Clients of Druces’ disputes department range from Credit Europe Bank to the Dogs Trust to auctioneers Phillips. “The work is mainly split between residential property and commercial disputes,” one source explained, adding: “My seat in real estate really helped out when dealing with things like hostile lease renewals and enfranchisement work.” Another described their involvement in “a big shipping dispute which went to the Court of Appeal. I did the prep bundles, liaised with counsel on the skeleton argument, and assisted in selecting an expert who we needed. It was just me and an associate on the case, so I had a lot of responsibility.” The firm recently helped the liquidators of a wine investment company (yes, that's a thing) with a Companies Court application allowing it to sell £14 million worth of wine as part of the administration of the company.
Off the bat
Sources were keen to distance themselves from the long hours culture that characterises most City firms. Druces is a firm where “nobody bats an eye lid if you leave at 5.30pm,” trainees said, adding that “nobody is leaving their jackets on their chairs or keeping their screens on to make it look like they’re working.” One interviewee estimated that “during my busiest period in corporate I was averaging 9am to 7pm.” Trainees need not worry about switching off either: “While on holiday you might check your work emails once a day to make sure nothing is melting down because of you, but you’re never going to be battered with emails.”
Our interviewees felt the firm’s size lends itself naturally to cohesion. “There are lots of social events throughout the year which nearly everyone attends,” one source shared. “That means that you know everyone in the department you move to before every seat change making it easy to settle in.” Recently the firm’s ‘fun committee’ organised trips to Flight Club, Swingers Crazy Golf and Dabbers Social Bingo. “The office also has a table tennis table,” sources told us. “Sometimes we have tournaments and order in pizza. But there are also events for people who don’t want to go out and drink. For example, the firm often puts on theatre trips.”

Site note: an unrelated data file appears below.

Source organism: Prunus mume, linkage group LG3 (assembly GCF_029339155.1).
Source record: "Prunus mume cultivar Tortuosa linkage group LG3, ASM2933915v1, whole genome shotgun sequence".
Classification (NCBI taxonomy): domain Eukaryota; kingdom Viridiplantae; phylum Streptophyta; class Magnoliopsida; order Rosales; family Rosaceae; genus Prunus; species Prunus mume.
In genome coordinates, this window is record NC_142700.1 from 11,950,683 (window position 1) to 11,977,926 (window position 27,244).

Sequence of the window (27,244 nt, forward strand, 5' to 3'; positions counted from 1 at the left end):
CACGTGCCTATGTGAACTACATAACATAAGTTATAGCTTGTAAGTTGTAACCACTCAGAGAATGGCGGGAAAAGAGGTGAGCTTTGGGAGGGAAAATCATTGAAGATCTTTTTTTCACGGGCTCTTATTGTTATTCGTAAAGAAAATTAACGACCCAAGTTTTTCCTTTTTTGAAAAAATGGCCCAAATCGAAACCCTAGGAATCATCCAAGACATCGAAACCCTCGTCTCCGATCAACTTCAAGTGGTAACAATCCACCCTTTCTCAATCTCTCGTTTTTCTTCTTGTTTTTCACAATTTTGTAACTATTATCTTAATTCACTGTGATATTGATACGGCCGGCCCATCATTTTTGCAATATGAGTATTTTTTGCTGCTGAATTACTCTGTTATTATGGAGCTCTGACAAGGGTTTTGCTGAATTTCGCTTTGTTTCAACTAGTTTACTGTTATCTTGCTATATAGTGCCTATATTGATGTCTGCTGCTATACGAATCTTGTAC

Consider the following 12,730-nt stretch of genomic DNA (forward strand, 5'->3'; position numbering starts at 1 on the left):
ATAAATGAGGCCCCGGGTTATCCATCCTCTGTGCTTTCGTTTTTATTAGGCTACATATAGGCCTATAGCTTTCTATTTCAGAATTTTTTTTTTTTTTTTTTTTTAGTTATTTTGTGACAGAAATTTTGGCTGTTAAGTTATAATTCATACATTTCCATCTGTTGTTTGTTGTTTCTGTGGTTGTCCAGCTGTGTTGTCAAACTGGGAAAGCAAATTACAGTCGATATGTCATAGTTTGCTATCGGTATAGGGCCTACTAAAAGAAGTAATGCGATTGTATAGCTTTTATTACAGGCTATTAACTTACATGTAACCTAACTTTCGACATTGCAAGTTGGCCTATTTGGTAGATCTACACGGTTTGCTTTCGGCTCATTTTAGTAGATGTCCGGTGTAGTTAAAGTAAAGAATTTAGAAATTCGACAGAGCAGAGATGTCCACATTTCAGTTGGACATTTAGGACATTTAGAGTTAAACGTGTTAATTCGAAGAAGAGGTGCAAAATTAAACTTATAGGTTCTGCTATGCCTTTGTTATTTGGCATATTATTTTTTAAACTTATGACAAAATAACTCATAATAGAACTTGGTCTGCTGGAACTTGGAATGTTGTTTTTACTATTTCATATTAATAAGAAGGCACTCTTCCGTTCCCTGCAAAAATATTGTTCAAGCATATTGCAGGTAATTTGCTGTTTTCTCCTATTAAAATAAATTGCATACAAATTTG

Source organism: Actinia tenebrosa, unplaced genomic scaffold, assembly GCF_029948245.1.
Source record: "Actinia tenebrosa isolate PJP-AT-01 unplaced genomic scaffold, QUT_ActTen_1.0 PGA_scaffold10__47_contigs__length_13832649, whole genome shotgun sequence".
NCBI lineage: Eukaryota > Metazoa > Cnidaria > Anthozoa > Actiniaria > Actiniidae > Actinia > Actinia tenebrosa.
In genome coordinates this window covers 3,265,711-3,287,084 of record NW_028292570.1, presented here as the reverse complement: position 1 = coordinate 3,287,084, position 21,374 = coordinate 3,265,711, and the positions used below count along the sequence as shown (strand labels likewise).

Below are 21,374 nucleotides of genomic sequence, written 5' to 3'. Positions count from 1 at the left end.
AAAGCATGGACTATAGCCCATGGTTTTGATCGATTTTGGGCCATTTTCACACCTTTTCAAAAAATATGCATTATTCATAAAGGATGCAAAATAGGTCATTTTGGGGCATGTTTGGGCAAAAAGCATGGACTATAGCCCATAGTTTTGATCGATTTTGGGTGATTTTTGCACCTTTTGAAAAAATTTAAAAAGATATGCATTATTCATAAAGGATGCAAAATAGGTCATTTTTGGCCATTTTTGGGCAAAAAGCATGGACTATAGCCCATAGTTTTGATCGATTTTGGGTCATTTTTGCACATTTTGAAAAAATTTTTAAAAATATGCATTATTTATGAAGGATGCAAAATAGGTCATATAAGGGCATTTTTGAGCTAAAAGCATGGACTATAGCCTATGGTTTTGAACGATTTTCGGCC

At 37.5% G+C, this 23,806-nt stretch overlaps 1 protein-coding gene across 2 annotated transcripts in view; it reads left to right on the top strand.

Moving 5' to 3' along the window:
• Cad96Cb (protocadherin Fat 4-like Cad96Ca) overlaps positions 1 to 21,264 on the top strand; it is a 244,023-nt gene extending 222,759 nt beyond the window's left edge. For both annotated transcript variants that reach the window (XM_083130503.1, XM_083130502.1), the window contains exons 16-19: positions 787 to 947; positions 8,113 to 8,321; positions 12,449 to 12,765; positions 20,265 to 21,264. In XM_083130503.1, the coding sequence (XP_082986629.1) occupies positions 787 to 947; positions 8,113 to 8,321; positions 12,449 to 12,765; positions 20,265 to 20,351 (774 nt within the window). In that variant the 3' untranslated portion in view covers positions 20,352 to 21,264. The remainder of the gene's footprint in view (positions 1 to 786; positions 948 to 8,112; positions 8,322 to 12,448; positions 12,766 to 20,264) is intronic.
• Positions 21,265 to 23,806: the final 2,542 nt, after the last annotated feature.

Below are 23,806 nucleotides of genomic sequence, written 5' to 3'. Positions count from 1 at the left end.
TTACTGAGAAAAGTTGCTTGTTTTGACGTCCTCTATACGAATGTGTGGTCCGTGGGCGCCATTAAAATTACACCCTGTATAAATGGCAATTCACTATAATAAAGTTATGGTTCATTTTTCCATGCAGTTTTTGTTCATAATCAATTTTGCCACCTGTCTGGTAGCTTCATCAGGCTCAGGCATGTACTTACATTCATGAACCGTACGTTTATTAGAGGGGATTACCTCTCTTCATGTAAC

At the time of our calls in late May, trainees were midway through the qualification process. “The firm is quite keen to keep people on,” one source felt. Despite two trainees leaving the firm last year “because there wasn’t any space in the departments they want to qualify into,” both were offered positions to stay on. In 2018 the firm kept on two of three qualifiers.
Druces office is in an “excellent location, right next to Liverpool Street and Moorgate stations.”
How to get a Druces training contract
Training contract deadline (2021): 30 September 2019
- Partners: 21
- Associates: 33
- Total trainees: 4 (2 x 1st seat, 2 x 2nd seat)
- UK offices: London
- Overseas offices: 0
- Contacts Graduate recruiter: Teresa Randles, [email protected]
- Application criteria Training contracts pa: 2
- Minimum required degree grade: 2:1 or equivalent
- Minimum UCAS points or A levels: AAB or equivalent